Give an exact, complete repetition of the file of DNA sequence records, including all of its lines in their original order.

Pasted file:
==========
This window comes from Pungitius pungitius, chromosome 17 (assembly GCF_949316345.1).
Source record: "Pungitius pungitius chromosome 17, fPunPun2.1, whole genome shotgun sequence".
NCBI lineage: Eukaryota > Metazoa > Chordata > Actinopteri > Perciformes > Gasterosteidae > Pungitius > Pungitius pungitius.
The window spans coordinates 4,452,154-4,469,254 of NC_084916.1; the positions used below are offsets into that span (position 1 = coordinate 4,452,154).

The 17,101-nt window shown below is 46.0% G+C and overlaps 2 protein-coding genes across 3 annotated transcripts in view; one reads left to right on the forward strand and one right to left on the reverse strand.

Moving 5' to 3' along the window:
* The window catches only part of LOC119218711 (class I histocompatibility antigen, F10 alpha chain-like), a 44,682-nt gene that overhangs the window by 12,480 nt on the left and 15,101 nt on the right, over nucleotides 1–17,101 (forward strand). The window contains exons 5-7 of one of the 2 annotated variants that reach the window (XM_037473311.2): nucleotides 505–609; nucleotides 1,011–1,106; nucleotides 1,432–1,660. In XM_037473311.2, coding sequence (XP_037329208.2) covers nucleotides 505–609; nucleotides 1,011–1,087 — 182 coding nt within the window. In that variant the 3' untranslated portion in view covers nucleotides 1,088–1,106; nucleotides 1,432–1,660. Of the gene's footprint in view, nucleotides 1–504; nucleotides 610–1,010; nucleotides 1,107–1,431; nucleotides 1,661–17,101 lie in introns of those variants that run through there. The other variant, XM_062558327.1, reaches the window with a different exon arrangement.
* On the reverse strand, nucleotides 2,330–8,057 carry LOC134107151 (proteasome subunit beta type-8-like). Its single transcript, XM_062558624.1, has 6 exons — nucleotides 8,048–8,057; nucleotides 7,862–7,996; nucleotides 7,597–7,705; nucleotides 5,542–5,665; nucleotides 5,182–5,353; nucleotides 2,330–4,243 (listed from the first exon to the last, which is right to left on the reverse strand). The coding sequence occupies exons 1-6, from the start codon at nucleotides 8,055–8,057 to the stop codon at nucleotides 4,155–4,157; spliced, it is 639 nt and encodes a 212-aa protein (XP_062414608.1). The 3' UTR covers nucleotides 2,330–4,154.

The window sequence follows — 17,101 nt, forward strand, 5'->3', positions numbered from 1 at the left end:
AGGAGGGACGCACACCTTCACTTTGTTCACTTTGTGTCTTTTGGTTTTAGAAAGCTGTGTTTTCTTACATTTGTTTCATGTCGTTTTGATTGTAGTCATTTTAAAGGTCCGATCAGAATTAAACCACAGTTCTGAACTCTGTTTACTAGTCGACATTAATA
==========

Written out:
This window comes from Pungitius pungitius, chromosome 17 (assembly GCF_949316345.1).
Source record: "Pungitius pungitius chromosome 17, fPunPun2.1, whole genome shotgun sequence".
NCBI lineage: Eukaryota > Metazoa > Chordata > Actinopteri > Perciformes > Gasterosteidae > Pungitius > Pungitius pungitius.
The window spans coordinates 4,452,154-4,469,254 of NC_084916.1; the positions used below are offsets into that span (position 1 = coordinate 4,452,154).

The 17,101-nt window shown below is 46.0% G+C and overlaps 2 protein-coding genes across 3 annotated transcripts in view; one reads left to right on the forward strand and one right to left on the reverse strand.

Moving 5' to 3' along the window:
* The window catches only part of LOC119218711 (class I histocompatibility antigen, F10 alpha chain-like), a 44,682-nt gene that overhangs the window by 12,480 nt on the left and 15,101 nt on the right, over nucleotides 1–17,101 (forward strand). The window contains exons 5-7 of one of the 2 annotated variants that reach the window (XM_037473311.2): nucleotides 505–609; nucleotides 1,011–1,106; nucleotides 1,432–1,660. In XM_037473311.2, coding sequence (XP_037329208.2) covers nucleotides 505–609; nucleotides 1,011–1,087 — 182 coding nt within the window. In that variant the 3' untranslated portion in view covers nucleotides 1,088–1,106; nucleotides 1,432–1,660. Of the gene's footprint in view, nucleotides 1–504; nucleotides 610–1,010; nucleotides 1,107–1,431; nucleotides 1,661–17,101 lie in introns of those variants that run through there. The other variant, XM_062558327.1, reaches the window with a different exon arrangement.
* On the reverse strand, nucleotides 2,330–8,057 carry LOC134107151 (proteasome subunit beta type-8-like). Its single transcript, XM_062558624.1, has 6 exons — nucleotides 8,048–8,057; nucleotides 7,862–7,996; nucleotides 7,597–7,705; nucleotides 5,542–5,665; nucleotides 5,182–5,353; nucleotides 2,330–4,243 (listed from the first exon to the last, which is right to left on the reverse strand). The coding sequence occupies exons 1-6, from the start codon at nucleotides 8,055–8,057 to the stop codon at nucleotides 4,155–4,157; spliced, it is 639 nt and encodes a 212-aa protein (XP_062414608.1). The 3' UTR covers nucleotides 2,330–4,154.

The window sequence follows — 17,101 nt, forward strand, 5'->3', positions numbered from 1 at the left end:
AGGAGGGACGCACACCTTCACTTTGTTCACTTTGTGTCTTTTGGTTTTAGAAAGCTGTGTTTTCTTACATTTGTTTCATGTCGTTTTGATTGTAGTCATTTTAAAGGTCCGATCAGAATTAAACCACAGTTCTGAACTCTGTTTACTAGTCGACATTAATA